Loving the Skin I'm In

Posted by Candace Cable in Life After Paralysis on May 20, 2015 # Health

When my fingers brush along my body, it's skin that my fingers slide over, skin that feels and doesn't feel, alive, leaving me with a shaky love/exasperated relationship with it, that fascinates and irritates me. This relationship has all the appreciation, liberation, confusion, ire, compromise, duality, cherishing and edginess any relationship has. My skin is distinctly different from my toes to my nose, ranging from thin, flaky parchment to cherub cheek soft. But the skin covering my legs and the structure underneath is the most baffling.

My emotional filled attachment to my skin really began when I became a card-carrying member of “Club SCI” 40 years ago. Prior to my spinal cord

injury my skin connection had no emotional attachment. My skin was an overcoat of an accessory, covering the gushy, slimy, grimy Candy guts, veins and bones, a resilient, silky, lovely pale shade of chestnut that suited me. It was nothing to me, I took no pains to protect it or favor it.

During my seemingly endless six-month hospital reconstruction of my body following my accident, my indifference changed to scientific examination, amplified when the awareness of fingers upon the skin of my legs, unequivocally disappeared. Then fear of my skin was slammed into my being with movies staring the dreaded pressure wound, not ever healing, freaking me out!

Freaking fear turned me into an over protective narcissist, exhibiting excessive interest in my skin, endlessly poking, prodding and fixating on this arranged marriage of the skin I am in. Never without a mirror, I checked my gluteus maximum that now is a gluteus minimum at daily scheduled intervals. Oh and my legs, augh! Bruises, scrapes and blood would appear out of thin air, rendering me timid and nervous, always in reactionary mode.

Well I couldn't live in such fear of my rear, so I became proactive. I studied my skin, the Epidermis, the Dermis and Subcutaneous Tissue, with zest and zeal of an academic pursuit. I discovered food, drink, creams, gels, bandages that empowered me to “nourished” my skin and became a partner in this relationship, love bloomed. Knowledge is power, right? I have some skin relationship empowerment actions that have worked for me, maybe they'll work for you, too. Oh, and if you have some for me, please share in the comments.

Here I go, human and animal bodies use oxygen 24/7, oxygen causes oxidation and oxidation destroys all in its path, we can't get away from this fact. Try this experiment, cut an apple in half, set on the counter and over time the cuts turn brown, that's oxidation and decay. A squirt of lemon juice on the cut apple will slow down oxidation. Lemon juice has vitamin C, an antioxidant, that's anti-oxidation, cool huh! Our bodies, our minds and yes, our skin recover from oxidation, decay with antioxidants.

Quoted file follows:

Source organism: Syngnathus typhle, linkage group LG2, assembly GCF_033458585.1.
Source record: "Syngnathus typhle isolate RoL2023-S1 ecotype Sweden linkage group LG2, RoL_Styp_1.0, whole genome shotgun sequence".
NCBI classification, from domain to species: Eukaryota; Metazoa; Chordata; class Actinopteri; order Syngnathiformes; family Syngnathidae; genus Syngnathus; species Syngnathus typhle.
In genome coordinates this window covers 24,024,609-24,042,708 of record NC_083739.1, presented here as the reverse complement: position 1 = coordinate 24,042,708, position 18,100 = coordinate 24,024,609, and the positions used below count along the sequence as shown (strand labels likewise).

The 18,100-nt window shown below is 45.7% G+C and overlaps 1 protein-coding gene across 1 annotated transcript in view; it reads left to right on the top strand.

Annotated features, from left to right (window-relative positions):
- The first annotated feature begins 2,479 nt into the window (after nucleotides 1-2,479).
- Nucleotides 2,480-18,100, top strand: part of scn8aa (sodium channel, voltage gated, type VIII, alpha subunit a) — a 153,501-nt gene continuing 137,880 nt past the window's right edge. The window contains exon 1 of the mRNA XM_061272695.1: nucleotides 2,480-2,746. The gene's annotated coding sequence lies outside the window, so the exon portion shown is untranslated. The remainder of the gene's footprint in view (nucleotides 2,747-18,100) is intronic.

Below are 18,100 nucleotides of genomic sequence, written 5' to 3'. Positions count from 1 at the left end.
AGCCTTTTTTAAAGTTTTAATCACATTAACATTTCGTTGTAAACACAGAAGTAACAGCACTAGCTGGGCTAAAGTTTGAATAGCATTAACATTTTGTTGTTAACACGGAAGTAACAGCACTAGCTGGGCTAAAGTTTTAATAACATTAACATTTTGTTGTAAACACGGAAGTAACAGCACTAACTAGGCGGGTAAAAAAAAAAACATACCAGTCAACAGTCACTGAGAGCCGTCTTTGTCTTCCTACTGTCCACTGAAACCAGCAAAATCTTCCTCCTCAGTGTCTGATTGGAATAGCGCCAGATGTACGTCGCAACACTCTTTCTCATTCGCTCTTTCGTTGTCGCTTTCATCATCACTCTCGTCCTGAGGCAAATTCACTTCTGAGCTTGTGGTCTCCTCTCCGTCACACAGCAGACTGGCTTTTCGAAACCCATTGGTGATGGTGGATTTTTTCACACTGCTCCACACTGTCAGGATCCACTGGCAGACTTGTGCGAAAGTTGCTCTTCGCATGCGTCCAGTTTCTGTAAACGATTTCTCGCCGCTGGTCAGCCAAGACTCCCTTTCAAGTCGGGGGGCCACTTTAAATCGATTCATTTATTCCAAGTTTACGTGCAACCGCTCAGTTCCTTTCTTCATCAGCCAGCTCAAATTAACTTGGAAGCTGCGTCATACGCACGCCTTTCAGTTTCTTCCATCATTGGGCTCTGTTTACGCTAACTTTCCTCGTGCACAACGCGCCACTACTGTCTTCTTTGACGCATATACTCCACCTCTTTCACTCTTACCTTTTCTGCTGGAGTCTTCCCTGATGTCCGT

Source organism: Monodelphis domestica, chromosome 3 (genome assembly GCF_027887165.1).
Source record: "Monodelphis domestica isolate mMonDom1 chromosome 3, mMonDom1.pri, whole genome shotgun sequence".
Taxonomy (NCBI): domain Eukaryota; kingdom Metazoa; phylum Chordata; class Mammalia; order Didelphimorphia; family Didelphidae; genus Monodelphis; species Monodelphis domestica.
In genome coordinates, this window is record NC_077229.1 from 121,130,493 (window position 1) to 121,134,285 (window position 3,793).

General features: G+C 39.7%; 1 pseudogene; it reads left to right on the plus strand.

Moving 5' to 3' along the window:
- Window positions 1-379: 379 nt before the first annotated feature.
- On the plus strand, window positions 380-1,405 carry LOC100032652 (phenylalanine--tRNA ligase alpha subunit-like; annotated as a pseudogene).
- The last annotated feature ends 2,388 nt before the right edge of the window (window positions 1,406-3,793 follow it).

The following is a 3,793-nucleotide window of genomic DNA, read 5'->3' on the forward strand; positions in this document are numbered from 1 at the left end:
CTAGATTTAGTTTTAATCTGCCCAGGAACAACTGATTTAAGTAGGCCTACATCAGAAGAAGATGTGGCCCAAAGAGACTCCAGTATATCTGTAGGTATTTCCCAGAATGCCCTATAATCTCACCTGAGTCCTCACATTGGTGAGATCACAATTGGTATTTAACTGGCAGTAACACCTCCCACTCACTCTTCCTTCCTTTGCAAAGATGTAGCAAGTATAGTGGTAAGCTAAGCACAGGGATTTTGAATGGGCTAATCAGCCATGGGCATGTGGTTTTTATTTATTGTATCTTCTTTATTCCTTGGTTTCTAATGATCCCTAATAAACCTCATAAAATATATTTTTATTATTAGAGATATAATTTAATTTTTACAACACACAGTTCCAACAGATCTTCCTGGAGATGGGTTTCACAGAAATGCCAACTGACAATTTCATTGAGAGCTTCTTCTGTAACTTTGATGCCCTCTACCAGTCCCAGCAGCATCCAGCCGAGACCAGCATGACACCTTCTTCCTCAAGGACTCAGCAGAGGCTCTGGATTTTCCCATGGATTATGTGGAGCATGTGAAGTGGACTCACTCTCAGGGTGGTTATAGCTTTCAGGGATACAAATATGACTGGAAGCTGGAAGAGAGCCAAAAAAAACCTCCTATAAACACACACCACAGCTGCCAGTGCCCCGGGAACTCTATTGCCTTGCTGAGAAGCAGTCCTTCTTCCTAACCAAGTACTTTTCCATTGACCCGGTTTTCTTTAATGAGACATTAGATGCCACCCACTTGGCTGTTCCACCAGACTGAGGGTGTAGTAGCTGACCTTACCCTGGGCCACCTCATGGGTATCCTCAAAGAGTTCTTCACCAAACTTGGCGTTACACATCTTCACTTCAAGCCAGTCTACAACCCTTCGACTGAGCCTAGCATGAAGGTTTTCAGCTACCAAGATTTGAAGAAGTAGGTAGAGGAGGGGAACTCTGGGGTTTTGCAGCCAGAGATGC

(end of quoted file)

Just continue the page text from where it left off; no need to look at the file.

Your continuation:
One more matter, what are nutrient antioxidants and non-nutrient antioxidants? Nutrient antioxidants are recognized by the US recommended daily allowances (RDA), they are vitamins A, E, C and minerals copper, selenium, zinc. The non-nutrient antioxidants aren't recognized RDA's but are becoming real difference makers in healing, they're, Omega 3 fats and phytochemicals. Here is a list of all the vitamin and mineral RDA's for referencing.

Avocado is abundant in vitamin E. Mangoes have vitamin A and C as do pumpkin, apricots, carrots, spinach, parsley, most leafy green vegetables like chard, kale and collard greens, romaine lettuce. Almonds and Brazil nuts have vitamin E and selenium. Wheat Germ, walnuts, salmon and sardines are good source of omega 3 oils. And acerolas cherries supple vitamin C as do guava, oranges, blackcurrants, kiwi fruit, broccoli, pomegranate and

strawberries. Baked potatoes with the skin, lean meats and nuts have copper. Beef and most nuts are a good source of zinc.

Non-nutrient antioxidants aren't listed in the RDA's list, but scientific studies prove they are reversing the oxidation process. Lycopene is in cooked tomatoes, reversatal in red grapes and red wine and anthocyanins in cherries, blackberries, blueberries, cranberries, raspberries, plums, peaches and eggplant and polyphenol rich foods, green and black teas, sesame seeds, dark chocolate, olive oil, garlic and onions. To get all of the nutrients make an intention to eat each color of the rainbow, each day.

And then there's water, skin healing, hydrating water. Our bodies are 70%, brains 70 to 85%, bones 10 to 15%, lungs 90%, blood 83% water and every

system and all cells of our bodies depend on water to function. Water transports nutrients through our bodies, waste that gets trapped under our skin, out of our bodies and drinking it has to become a conscious habit for us to get enough of the wet stuff.

All healthy relationships take continued attention and care and it's my intention to do just that. By heeding what I eat and drink I can speed up the healing and slow down the processes that affect my skin with the reduced circulation as the result of my spinal cord injury. Learning to love and pamper this skin I'm with the building nutrients, promises a luscious skin and a long life together.

Blessings to All, In Joy, Candace

© 2015 Candace Cable | Like Candace on Facebook | Follow Candace on Twitter

The National Paralysis Resource Center website is supported by the Administration for Community Living (ACL), U.S. Department of Health and Human Services (HHS) as part of a financial assistance award totaling $8,700,000 with 100 percent funding by ACL/HHS. The contents are those of the author(s) and do not necessarily represent the official views of, nor an endorsement, by ACL/HHS, or the U.S. Government.